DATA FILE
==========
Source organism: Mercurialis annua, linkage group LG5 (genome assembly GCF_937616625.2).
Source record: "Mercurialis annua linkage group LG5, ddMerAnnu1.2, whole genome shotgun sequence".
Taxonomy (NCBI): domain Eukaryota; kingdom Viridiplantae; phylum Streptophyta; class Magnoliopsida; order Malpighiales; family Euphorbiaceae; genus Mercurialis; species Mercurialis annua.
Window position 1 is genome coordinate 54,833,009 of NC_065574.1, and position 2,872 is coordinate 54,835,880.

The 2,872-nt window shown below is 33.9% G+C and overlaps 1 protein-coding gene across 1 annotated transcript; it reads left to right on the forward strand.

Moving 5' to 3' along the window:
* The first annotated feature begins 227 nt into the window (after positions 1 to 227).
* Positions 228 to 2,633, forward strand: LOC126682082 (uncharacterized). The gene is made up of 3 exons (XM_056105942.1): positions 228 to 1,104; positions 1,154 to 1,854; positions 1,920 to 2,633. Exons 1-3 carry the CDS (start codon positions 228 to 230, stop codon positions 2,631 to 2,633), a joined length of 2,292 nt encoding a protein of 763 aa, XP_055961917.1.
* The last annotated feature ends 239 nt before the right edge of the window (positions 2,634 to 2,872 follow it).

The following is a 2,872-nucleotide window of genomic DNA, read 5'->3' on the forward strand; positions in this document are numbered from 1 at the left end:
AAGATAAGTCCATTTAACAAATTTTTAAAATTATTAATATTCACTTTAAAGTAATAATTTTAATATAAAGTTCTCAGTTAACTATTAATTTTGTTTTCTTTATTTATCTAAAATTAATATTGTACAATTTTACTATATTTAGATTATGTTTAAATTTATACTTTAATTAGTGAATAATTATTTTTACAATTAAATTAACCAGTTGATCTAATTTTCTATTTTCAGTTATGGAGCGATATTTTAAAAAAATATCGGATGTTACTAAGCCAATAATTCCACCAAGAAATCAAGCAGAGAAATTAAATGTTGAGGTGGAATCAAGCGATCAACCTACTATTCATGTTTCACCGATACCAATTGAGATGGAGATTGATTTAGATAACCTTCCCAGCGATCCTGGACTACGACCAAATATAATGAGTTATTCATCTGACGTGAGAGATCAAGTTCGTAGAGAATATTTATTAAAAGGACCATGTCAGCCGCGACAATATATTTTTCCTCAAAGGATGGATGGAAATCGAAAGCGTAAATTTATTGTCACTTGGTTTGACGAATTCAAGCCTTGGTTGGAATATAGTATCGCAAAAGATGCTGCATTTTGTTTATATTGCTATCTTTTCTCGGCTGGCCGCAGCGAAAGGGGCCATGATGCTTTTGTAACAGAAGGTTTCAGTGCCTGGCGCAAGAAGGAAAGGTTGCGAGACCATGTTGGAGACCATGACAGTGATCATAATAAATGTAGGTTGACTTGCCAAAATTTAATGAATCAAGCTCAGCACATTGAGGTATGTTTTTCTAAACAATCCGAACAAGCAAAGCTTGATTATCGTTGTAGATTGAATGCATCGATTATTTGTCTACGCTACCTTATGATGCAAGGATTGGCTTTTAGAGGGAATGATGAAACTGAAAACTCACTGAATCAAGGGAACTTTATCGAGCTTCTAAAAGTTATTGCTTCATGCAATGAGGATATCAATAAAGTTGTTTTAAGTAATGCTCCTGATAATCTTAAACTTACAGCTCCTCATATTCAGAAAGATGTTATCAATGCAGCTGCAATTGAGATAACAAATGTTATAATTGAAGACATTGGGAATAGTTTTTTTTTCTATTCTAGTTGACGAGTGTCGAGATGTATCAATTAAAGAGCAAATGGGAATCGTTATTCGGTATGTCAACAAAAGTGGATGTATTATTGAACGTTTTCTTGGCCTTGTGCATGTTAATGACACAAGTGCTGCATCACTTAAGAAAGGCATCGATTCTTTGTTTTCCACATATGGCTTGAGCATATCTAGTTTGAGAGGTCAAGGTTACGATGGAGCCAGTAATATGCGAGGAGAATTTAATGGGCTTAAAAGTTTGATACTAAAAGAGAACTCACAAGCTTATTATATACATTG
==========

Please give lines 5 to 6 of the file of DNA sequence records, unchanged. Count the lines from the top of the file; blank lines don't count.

The 2,872-nt window shown below is 33.9% G+C and overlaps 1 protein-coding gene across 1 annotated transcript; it reads left to right on the forward strand.

Moving 5' to 3' along the window: